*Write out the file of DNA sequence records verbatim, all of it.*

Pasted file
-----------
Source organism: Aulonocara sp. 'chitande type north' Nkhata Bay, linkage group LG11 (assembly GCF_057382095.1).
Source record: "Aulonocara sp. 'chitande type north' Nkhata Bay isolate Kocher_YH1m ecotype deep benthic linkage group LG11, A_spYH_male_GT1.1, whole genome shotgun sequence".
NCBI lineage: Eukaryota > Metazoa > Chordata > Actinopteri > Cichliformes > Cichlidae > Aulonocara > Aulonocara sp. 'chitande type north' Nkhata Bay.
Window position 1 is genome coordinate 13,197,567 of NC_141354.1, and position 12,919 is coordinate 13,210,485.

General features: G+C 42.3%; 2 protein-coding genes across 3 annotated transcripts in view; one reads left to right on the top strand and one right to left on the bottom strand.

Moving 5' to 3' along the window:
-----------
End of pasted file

Source organism: Aulonocara sp. 'chitande type north' Nkhata Bay, linkage group LG11 (assembly GCF_057382095.1).
Source record: "Aulonocara sp. 'chitande type north' Nkhata Bay isolate Kocher_YH1m ecotype deep benthic linkage group LG11, A_spYH_male_GT1.1, whole genome shotgun sequence".
NCBI lineage: Eukaryota > Metazoa > Chordata > Actinopteri > Cichliformes > Cichlidae > Aulonocara > Aulonocara sp. 'chitande type north' Nkhata Bay.
Window position 1 is genome coordinate 13,197,567 of NC_141354.1, and position 12,919 is coordinate 13,210,485.

General features: G+C 42.3%; 2 protein-coding genes across 3 annotated transcripts in view; one reads left to right on the top strand and one right to left on the bottom strand.

Moving 5' to 3' along the window: